So you want to install a laser gauge . . .
Like any advanced technology, laser thickness gauges are only beneficial if they’re set up properly. That’s why we give every customer full engineering support for the install. But that doesn’t mean your team should sit on the sidelines.
To get the most out of your gauge, your team should be fully involved in the implementation.
So, want to install a laser gauge? Here are the best practices you need to consider:
1. Get everyone involved
Product, quality assurance, and engineering personnel need to be onboard with the project. Involve them early in the process to help with process changes and continue to involve them by soliciting feedback on how things are going.
2. Establish your baseline
What are your plate dimensions (for all your different plate types)? Is your current thickness variation known? Do you have issues with assembly or COS? Are you scrapping a lot of plates?
While your primary goal should be to reduce thickness variation, this could also lead to benefits down the line. So be sure to set your baselines so you can analyze results over time.
3. Set ambitious goals
Many of our customers have cut their thickness variation by 50%. Be sure to use an ROI spreadsheet to assess the quality and economic impacts of your laser gauge.
4. Plan your line layout
You can install your laser gauge before or after the flash drying process. And it’s usually possible to add the gauge without moving equipment or changing conveyors. But this isn’t always the case. Figure out whether you need to move equipment before installation and include this in the total project costs.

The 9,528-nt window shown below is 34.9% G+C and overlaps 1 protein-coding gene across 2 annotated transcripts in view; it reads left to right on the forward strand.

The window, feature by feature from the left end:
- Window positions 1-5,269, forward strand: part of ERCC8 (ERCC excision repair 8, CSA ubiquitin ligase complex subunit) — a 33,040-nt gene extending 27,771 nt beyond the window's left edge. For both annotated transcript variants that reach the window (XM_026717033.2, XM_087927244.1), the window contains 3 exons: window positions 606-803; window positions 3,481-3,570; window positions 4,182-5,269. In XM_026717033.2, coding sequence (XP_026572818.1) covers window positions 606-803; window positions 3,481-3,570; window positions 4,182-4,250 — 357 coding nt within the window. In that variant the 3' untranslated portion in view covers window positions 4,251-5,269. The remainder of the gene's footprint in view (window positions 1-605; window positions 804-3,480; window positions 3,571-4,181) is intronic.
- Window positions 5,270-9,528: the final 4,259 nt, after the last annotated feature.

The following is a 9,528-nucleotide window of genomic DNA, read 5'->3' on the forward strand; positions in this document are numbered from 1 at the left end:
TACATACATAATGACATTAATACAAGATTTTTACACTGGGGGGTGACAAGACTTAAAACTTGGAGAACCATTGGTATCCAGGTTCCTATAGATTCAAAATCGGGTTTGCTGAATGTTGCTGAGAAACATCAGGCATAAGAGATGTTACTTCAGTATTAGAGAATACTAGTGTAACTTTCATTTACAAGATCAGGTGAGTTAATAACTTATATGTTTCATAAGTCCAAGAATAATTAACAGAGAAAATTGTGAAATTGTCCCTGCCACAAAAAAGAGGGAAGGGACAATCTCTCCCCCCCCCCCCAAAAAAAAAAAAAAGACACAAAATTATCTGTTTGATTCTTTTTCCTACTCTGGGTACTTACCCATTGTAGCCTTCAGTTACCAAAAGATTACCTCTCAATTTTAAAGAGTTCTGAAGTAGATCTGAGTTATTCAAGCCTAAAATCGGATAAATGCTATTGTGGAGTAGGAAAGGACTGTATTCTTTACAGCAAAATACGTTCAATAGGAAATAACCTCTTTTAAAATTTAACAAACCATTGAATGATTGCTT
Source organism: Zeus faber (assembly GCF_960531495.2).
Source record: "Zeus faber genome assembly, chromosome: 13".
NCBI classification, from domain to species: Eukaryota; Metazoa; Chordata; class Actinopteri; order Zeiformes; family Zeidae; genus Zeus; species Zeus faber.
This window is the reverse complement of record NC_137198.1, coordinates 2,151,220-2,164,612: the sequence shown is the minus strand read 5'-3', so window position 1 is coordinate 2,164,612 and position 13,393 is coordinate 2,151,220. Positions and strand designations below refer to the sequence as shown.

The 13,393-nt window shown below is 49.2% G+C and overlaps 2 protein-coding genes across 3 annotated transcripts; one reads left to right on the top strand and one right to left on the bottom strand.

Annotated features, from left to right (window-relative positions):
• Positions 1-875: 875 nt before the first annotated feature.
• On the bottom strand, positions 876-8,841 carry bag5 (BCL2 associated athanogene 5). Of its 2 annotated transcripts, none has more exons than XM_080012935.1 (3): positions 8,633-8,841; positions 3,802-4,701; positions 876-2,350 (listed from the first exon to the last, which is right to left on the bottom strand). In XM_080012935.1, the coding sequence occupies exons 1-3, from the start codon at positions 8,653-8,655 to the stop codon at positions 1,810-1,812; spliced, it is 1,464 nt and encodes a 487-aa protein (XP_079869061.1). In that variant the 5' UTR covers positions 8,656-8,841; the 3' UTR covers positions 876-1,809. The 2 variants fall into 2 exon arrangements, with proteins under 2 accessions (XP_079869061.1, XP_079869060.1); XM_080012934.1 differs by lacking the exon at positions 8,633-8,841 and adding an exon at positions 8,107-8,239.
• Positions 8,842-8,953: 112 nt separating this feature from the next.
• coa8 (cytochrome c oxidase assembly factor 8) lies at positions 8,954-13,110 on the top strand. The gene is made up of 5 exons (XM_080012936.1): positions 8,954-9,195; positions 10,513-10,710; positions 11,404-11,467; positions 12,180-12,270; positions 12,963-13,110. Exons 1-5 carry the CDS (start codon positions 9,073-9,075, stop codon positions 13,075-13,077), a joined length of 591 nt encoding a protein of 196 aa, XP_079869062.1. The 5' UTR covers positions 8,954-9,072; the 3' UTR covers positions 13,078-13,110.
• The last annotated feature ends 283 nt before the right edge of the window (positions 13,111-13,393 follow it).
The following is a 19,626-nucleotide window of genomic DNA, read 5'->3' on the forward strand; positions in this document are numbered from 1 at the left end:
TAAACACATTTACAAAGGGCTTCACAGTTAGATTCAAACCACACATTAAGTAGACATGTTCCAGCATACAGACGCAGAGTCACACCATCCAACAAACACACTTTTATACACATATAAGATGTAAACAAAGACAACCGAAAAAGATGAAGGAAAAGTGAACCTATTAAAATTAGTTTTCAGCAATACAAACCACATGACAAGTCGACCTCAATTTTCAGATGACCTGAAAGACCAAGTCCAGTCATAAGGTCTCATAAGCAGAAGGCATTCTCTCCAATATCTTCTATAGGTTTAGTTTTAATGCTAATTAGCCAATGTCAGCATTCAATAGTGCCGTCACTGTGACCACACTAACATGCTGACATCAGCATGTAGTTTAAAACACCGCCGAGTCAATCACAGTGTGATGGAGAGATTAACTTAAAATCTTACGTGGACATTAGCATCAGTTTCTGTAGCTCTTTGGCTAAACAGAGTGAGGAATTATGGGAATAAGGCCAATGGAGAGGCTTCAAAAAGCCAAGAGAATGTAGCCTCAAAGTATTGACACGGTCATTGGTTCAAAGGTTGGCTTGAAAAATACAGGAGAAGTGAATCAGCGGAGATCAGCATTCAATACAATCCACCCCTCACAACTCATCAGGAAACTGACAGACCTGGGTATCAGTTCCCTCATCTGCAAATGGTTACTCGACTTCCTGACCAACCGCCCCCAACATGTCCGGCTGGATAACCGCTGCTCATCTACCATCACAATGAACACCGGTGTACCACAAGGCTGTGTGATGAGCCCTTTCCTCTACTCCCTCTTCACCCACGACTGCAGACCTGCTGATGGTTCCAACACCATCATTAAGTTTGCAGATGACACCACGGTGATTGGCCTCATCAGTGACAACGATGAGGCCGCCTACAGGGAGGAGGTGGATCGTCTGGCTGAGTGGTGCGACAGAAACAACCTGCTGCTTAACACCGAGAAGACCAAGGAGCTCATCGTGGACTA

Look for sources of operator interference. Operators should have easy access for maintenance and cleaning from the side of the line where they spend most of their time. We share our CAD drawings with customers, so you can see exactly how the gauge will fit on your line.
5. Assess your control system
How is the paster currently controlled? Is it a manual adjustment? In-line gauging opens the door for automatic control, either through existing servos or through a retrofit with the Paste Saver.
6. Confirm access to utilities
Keep in mind you’ll need both electrical and pressurized air to run the gauge.
7. Prepare for delivery and installation
Our engineers are available to visit your facility to complete the installation and train your personnel on the operation and maintenance of the gauge.
8. Set up before/after comparison tests
Use the gauge and our reporting software to run baseline tests and output before/after reports to quantify the impact and compare results against assumed performance gains.
9. Consider changing your primary control specifications
A process deviation will be required if you move from weight-based to thickness-based control. And since thickness readings from the laser will differ from manual measurements, we’ll support you with a table to translate laser readings to weight or design thickness.
10. Program custom recipes
The laser gauge software stores your plate types and tolerances for alarming and automatic control purposes.
11. Stay in touch
We provide remote support, spare parts, software updates, and information on maintenance procedures.
12. Contact us for the next one!
Once your first gauge is in, it will pay for the next one in just 6 months.
One last thing to keep in mind:
OEM lines require longer approval times for changes than aftermarket lines. So be sure to allow for a little extra time for approval in your planning process.